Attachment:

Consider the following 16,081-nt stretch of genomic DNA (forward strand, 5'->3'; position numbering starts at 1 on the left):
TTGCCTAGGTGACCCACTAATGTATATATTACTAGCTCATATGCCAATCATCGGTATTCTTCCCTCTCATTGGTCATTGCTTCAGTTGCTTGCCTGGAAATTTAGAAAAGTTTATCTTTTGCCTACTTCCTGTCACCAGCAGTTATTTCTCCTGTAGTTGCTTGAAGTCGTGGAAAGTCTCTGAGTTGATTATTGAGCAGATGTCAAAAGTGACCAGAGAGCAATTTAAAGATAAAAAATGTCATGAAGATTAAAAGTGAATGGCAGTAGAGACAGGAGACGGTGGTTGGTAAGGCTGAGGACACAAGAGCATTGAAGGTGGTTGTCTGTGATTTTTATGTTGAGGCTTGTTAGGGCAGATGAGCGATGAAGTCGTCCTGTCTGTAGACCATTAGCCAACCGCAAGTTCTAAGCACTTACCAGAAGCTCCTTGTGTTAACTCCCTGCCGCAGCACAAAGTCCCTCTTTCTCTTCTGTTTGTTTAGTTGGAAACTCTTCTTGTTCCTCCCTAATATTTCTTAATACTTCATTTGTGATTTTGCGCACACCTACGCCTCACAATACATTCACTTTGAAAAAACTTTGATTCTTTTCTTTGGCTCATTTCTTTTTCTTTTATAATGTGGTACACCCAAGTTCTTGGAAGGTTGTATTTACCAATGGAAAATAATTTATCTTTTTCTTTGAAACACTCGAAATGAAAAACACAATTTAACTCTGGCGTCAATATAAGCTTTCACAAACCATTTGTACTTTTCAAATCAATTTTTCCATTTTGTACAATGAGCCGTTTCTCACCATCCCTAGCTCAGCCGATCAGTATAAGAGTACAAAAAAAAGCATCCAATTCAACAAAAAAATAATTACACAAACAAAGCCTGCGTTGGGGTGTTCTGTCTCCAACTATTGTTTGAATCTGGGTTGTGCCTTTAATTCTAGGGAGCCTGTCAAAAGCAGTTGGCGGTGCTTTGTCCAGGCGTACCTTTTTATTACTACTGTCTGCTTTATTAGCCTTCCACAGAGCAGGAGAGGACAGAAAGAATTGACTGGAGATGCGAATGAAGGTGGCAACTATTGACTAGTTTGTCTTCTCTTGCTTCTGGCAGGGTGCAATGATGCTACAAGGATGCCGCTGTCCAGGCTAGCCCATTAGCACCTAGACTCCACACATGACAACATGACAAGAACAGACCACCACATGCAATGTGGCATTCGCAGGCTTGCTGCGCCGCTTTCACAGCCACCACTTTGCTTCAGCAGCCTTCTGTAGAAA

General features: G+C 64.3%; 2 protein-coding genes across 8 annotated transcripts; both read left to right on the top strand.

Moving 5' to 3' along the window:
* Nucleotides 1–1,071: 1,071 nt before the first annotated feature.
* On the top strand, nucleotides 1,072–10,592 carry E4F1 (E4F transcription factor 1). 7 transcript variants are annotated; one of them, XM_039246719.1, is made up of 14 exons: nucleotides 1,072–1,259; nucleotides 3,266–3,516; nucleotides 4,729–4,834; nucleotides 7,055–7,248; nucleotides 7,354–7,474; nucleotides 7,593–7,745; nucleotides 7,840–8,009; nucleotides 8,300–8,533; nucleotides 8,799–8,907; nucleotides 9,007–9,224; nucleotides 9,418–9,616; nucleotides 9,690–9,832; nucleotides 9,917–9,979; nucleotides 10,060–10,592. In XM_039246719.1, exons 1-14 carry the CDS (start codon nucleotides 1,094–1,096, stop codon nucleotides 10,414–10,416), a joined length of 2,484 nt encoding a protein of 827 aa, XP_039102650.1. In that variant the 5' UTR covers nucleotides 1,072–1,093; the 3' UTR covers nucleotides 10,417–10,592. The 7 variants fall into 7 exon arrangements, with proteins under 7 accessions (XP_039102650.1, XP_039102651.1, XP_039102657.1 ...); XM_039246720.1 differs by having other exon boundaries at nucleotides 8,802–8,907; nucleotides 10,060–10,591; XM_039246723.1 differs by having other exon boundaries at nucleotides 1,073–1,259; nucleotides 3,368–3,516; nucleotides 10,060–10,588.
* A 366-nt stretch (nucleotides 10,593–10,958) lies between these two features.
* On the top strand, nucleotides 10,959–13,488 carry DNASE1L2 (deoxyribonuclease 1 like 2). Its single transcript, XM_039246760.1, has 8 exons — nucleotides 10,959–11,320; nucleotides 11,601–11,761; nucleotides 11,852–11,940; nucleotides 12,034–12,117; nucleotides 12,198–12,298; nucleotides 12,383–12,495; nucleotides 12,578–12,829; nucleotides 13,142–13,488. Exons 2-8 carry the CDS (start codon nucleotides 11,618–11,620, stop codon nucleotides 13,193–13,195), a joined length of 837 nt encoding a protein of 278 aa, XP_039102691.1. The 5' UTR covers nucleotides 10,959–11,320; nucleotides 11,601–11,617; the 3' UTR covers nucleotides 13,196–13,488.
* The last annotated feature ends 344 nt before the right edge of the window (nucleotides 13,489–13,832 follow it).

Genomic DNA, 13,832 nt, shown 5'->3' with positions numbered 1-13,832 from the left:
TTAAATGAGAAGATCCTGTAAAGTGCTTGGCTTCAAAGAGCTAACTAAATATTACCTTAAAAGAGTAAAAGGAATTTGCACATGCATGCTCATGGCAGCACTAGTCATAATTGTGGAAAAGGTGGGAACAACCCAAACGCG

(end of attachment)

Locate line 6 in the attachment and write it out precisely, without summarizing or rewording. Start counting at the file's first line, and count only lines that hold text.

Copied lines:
* On the top strand, nucleotides 1,072–10,592 carry E4F1 (E4F transcription factor 1). 7 transcript variants are annotated; one of them, XM_039246719.1, is made up of 14 exons: nucleotides 1,072–1,259; nucleotides 3,266–3,516; nucleotides 4,729–4,834; nucleotides 7,055–7,248; nucleotides 7,354–7,474; nucleotides 7,593–7,745; nucleotides 7,840–8,009; nucleotides 8,300–8,533; nucleotides 8,799–8,907; nucleotides 9,007–9,224; nucleotides 9,418–9,616; nucleotides 9,690–9,832; nucleotides 9,917–9,979; nucleotides 10,060–10,592. In XM_039246719.1, exons 1-14 carry the CDS (start codon nucleotides 1,094–1,096, stop codon nucleotides 10,414–10,416), a joined length of 2,484 nt encoding a protein of 827 aa, XP_039102650.1. In that variant the 5' UTR covers nucleotides 1,072–1,093; the 3' UTR covers nucleotides 10,417–10,592. The 7 variants fall into 7 exon arrangements, with proteins under 7 accessions (XP_039102650.1, XP_039102651.1, XP_039102657.1 ...); XM_039246720.1 differs by having other exon boundaries at nucleotides 8,802–8,907; nucleotides 10,060–10,591; XM_039246723.1 differs by having other exon boundaries at nucleotides 1,073–1,259; nucleotides 3,368–3,516; nucleotides 10,060–10,588.